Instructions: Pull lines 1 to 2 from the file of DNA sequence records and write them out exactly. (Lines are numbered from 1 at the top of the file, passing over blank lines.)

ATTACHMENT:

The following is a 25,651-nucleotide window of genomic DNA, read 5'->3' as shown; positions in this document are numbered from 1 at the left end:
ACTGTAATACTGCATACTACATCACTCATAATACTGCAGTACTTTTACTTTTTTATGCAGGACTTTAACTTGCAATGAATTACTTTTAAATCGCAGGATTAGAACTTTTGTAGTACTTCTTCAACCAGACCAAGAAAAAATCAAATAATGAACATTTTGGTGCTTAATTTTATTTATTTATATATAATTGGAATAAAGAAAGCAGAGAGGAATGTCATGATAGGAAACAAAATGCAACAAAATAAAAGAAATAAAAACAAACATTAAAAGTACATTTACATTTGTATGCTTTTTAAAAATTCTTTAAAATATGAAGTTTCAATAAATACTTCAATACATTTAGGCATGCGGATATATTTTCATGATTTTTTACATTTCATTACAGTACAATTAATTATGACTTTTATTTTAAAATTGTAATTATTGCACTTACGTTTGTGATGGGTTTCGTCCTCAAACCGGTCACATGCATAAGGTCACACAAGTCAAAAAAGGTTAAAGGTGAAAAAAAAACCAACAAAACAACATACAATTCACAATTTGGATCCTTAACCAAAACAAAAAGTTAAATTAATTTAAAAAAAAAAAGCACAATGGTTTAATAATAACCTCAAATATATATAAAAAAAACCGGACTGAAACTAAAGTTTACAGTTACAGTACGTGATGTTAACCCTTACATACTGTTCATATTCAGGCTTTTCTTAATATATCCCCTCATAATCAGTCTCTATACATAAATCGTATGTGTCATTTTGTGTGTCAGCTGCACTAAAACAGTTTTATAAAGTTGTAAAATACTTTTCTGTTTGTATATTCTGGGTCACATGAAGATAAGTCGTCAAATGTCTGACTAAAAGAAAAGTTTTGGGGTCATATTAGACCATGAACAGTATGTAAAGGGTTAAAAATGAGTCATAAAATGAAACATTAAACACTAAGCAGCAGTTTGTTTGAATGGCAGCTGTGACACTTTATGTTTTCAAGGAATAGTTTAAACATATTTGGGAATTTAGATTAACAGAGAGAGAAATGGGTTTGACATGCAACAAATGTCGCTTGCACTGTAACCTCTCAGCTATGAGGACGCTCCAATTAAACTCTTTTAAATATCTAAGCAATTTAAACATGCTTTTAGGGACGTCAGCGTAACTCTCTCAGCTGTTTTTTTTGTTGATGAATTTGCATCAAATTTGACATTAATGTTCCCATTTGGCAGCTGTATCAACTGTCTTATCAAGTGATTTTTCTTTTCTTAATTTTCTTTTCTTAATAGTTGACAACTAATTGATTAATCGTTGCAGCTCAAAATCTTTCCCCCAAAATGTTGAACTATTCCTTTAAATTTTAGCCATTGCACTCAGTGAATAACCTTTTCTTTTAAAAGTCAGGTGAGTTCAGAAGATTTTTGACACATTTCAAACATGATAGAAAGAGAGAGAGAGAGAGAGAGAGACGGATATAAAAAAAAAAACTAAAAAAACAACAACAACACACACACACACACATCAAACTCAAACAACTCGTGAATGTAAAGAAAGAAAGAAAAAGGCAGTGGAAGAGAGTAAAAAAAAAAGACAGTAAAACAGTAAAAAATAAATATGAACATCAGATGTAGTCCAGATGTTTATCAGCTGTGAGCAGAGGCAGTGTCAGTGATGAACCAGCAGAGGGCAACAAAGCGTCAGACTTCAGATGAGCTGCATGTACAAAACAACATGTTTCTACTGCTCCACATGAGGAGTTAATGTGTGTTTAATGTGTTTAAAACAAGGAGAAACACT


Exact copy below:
The following is a 25,651-nucleotide window of genomic DNA, read 5'->3' as shown; positions in this document are numbered from 1 at the left end:
ACTGTAATACTGCATACTACATCACTCATAATACTGCAGTACTTTTACTTTTTTATGCAGGACTTTAACTTGCAATGAATTACTTTTAAATCGCAGGATTAGAACTTTTGTAGTACTTCTTCAACCAGACCAAGAAAAAATCAAATAATGAACATTTTGGTGCTTAATTTTATTTATTTATATATAATTGGAATAAAGAAAGCAGAGAGGAATGTCATGATAGGAAACAAAATGCAACAAAATAAAAGAAATAAAAACAAACATTAAAAGTACATTTACATTTGTATGCTTTTTAAAAATTCTTTAAAATATGAAGTTTCAATAAATACTTCAATACATTTAGGCATGCGGATATATTTTCATGATTTTTTACATTTCATTACAGTACAATTAATTATGACTTTTATTTTAAAATTGTAATTATTGCACTTACGTTTGTGATGGGTTTCGTCCTCAAACCGGTCACATGCATAAGGTCACACAAGTCAAAAAAGGTTAAAGGTGAAAAAAAAACCAACAAAACAACATACAATTCACAATTTGGATCCTTAACCAAAACAAAAAGTTAAATTAATTTAAAAAAAAAAAGCACAATGGTTTAATAATAACCTCAAATATATATAAAAAAAACCGGACTGAAACTAAAGTTTACAGTTACAGTACGTGATGTTAACCCTTACATACTGTTCATATTCAGGCTTTTCTTAATATATCCCCTCATAATCAGTCTCTATACATAAATCGTATGTGTCATTTTGTGTGTCAGCTGCACTAAAACAGTTTTATAAAGTTGTAAAATACTTTTCTGTTTGTATATTCTGGGTCACATGAAGATAAGTCGTCAAATGTCTGACTAAAAGAAAAGTTTTGGGGTCATATTAGACCATGAACAGTATGTAAAGGGTTAAAAATGAGTCATAAAATGAAACATTAAACACTAAGCAGCAGTTTGTTTGAATGGCAGCTGTGACACTTTATGTTTTCAAGGAATAGTTTAAACATATTTGGGAATTTAGATTAACAGAGAGAGAAATGGGTTTGACATGCAACAAATGTCGCTTGCACTGTAACCTCTCAGCTATGAGGACGCTCCAATTAAACTCTTTTAAATATCTAAGCAATTTAAACATGCTTTTAGGGACGTCAGCGTAACTCTCTCAGCTGTTTTTTTTGTTGATGAATTTGCATCAAATTTGACATTAATGTTCCCATTTGGCAGCTGTATCAACTGTCTTATCAAGTGATTTTTCTTTTCTTAATTTTCTTTTCTTAATAGTTGACAACTAATTGATTAATCGTTGCAGCTCAAAATCTTTCCCCCAAAATGTTGAACTATTCCTTTAAATTTTAGCCATTGCACTCAGTGAATAACCTTTTCTTTTAAAAGTCAGGTGAGTTCAGAAGATTTTTGACACATTTCAAACATGATAGAAAGAGAGAGAGAGAGAGAGAGAGACGGATATAAAAAAAAAAACTAAAAAAACAACAACAACACACACACACACACATCAAACTCAAACAACTCGTGAATGTAAAGAAAGAAAGAAAAAGGCAGTGGAAGAGAGTAAAAAAAAAAGACAGTAAAACAGTAAAAAATAAATATGAACATCAGATGTAGTCCAGATGTTTATCAGCTGTGAGCAGAGGCAGTGTCAGTGATGAACCAGCAGAGGGCAACAAAGCGTCAGACTTCAGATGAGCTGCATGTACAAAACAACATGTTTCTACTGCTCCACATGAGGAGTTAATGTGTGTTTAATGTGTTTAAAACAAGGAGAAACACT